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Current Affairs for UPSC Civil Services Exam – May 04, 2024

{GS2 – Governance – Issues} World Press Freedom Index *

  • Context (TH): Reporters sans Frontieres (RSF) (Reporters Without Borders) has observed that India’s press freedom score has fallen in the World Press Freedom Index.
  • It was released on 3 May (World Freedom Day).
  • Total countries assessed: 180.
  • Best performers: Norway and Denmark
  • Worst performer: Eritrea, even worse than Syria.
  • The press freedom questionnaire covers five categoriespolitical context, legal framework, economic context, sociocultural context and security.
  • The U.S. press freedom score fell from 71.22 to 66.59, and its rank deteriorated from 45 to 55.

India’s Performance

  • India’s rank improved from 161 in 2023 to 159 in 2024, but this was because other countries had slipped in their rankings.
  • India’s score on the World Press Freedom Index fell over the last year from 36.62 to 31.28.
  • Scores for India dropped (worsened) in all categories except the security indicator.
  • The government has dismissed international rankings as misinformed and propaganda-driven.

Observations in RSF reports

  • India’s media has fallen into an ‘unofficial state of emergency’ since 2014.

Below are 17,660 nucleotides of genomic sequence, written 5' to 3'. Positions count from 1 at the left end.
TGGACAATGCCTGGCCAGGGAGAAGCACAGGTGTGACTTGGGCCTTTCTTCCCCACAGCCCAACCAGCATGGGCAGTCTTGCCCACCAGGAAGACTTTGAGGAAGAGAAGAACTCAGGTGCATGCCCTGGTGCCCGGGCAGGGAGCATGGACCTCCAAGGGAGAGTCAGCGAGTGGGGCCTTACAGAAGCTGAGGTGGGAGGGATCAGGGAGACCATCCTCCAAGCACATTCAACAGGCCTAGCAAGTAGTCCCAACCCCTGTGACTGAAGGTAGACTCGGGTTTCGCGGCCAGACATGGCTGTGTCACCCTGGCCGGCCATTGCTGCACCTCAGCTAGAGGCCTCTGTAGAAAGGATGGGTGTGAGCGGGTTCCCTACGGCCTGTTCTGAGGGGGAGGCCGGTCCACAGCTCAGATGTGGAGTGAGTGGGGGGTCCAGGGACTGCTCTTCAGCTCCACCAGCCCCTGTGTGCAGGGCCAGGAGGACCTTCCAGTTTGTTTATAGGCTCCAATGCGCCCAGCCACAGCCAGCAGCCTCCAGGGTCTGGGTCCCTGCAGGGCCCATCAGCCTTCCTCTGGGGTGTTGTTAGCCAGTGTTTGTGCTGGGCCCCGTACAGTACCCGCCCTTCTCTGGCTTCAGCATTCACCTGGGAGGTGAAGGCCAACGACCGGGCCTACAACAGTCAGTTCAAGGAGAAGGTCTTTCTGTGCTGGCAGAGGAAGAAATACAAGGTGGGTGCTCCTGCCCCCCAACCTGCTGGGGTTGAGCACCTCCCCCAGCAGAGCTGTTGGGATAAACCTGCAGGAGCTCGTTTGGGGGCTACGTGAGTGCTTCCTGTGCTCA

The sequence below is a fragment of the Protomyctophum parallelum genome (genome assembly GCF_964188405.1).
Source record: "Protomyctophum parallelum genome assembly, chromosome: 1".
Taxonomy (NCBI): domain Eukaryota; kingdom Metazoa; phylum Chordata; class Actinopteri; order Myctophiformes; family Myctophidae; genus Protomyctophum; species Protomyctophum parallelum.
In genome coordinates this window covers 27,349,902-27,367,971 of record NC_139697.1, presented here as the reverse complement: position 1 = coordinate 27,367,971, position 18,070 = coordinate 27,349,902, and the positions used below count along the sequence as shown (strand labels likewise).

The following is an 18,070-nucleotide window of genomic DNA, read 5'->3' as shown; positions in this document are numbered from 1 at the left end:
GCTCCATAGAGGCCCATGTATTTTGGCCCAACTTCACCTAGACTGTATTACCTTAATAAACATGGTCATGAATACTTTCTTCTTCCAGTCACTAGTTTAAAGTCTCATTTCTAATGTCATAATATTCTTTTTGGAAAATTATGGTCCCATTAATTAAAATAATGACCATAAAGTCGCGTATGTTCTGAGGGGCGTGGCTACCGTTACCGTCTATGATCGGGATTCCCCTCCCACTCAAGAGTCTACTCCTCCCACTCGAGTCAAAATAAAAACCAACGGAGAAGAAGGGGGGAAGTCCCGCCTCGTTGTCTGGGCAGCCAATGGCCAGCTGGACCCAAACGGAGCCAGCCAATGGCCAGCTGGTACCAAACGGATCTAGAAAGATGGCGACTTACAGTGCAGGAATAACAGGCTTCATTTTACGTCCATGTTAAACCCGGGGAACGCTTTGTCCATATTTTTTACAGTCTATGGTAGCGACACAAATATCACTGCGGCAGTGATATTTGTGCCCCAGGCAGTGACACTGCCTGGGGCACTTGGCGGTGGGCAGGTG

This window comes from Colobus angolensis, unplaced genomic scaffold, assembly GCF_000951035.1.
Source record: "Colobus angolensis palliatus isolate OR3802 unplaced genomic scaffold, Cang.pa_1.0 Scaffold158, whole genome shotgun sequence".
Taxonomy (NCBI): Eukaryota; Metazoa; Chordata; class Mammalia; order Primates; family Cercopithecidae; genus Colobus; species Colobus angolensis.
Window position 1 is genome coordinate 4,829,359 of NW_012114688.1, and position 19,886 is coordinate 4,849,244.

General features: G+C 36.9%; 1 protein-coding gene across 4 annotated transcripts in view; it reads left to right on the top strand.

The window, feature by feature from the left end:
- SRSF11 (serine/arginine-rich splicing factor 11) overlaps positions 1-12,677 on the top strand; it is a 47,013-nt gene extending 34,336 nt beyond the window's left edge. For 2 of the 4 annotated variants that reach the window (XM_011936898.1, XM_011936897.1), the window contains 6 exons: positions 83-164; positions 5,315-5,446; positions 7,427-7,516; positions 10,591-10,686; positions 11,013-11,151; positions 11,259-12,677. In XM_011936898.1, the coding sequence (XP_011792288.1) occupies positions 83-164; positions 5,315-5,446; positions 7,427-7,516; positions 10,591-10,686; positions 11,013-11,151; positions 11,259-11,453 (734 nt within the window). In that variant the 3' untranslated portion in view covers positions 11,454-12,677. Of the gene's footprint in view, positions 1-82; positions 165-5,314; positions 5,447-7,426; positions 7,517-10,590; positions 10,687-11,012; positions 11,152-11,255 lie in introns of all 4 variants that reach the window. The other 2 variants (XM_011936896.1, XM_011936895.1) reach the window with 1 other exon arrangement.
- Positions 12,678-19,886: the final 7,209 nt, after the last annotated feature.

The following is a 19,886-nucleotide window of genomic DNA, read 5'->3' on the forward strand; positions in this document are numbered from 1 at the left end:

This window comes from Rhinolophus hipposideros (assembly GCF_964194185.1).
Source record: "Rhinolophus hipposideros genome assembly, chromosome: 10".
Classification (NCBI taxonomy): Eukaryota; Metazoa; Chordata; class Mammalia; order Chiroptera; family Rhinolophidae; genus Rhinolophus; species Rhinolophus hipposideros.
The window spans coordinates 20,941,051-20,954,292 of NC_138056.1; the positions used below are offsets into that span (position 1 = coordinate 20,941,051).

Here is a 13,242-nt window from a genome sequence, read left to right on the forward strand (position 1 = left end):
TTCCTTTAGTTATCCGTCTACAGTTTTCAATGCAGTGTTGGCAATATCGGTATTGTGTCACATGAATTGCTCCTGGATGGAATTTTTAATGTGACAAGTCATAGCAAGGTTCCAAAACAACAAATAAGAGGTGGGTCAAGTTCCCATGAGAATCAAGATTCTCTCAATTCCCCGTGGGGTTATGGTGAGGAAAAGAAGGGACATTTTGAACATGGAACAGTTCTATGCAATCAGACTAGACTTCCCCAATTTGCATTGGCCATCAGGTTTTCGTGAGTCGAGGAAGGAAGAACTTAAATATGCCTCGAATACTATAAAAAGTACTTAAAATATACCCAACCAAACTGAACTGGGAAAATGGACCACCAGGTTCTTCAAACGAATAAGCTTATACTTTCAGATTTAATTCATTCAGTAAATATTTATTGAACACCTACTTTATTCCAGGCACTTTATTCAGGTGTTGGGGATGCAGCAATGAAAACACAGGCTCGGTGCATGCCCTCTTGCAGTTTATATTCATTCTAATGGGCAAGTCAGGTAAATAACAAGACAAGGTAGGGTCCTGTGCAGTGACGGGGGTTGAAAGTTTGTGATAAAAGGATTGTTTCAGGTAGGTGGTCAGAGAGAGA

• Indian journalists who are very critical of the government are subjected to harassment campaigns.
  • It alleges the perceived role of authorities in mass disinformation and propaganda campaigns.

{GS2 – Polity – IC – Citizenship} Diplomatic Passports *

  • Context (IE): Embroiled in a sex abuse case, a politician fled to Germany on a diplomatic passport.

Diplomatic passport (‘Type D’ passports)

Diplomatic Passports - PMF IAS

Credits: Bankbazaar

  • Diplomatic passports have maroon covers and are valid for five years or less.
  • Entitlements: Certain privileges and immunities as per international law, including immunity from arrest, detention, and certain legal proceedings in the host country.
  • Issuing authority: Consular, Passport & Visa Division of Ministry of External Affairs.
  • Eligible categories: Diplomatic status holders; government-appointed individuals travelling abroad for official business; branches A and B of Indian Foreign Service (IFS) officials (normally at the rank of Joint Secretary and above); and relatives and immediate family of officers employed in IFS and MEA.
  • Lastly, diplomatic passports are also issued to “select individuals who are authorised to undertake official travel on behalf of the government”. This includes union ministers and MPs who often travel abroad to represent the government with validity concurrent with their term.
  • Typically, MEA issues visa notes to government officials going abroad for an official assignment or visit.

Operational visa exemption agreements

  • Germany is among the 34 countries with whom India has operational visa exemption agreements for holders of diplomatic passports.
  • India has similar agreements with countries such as France, Austria, Afghanistan, Czech Republic, Italy, Greece, Iran, and Switzerland.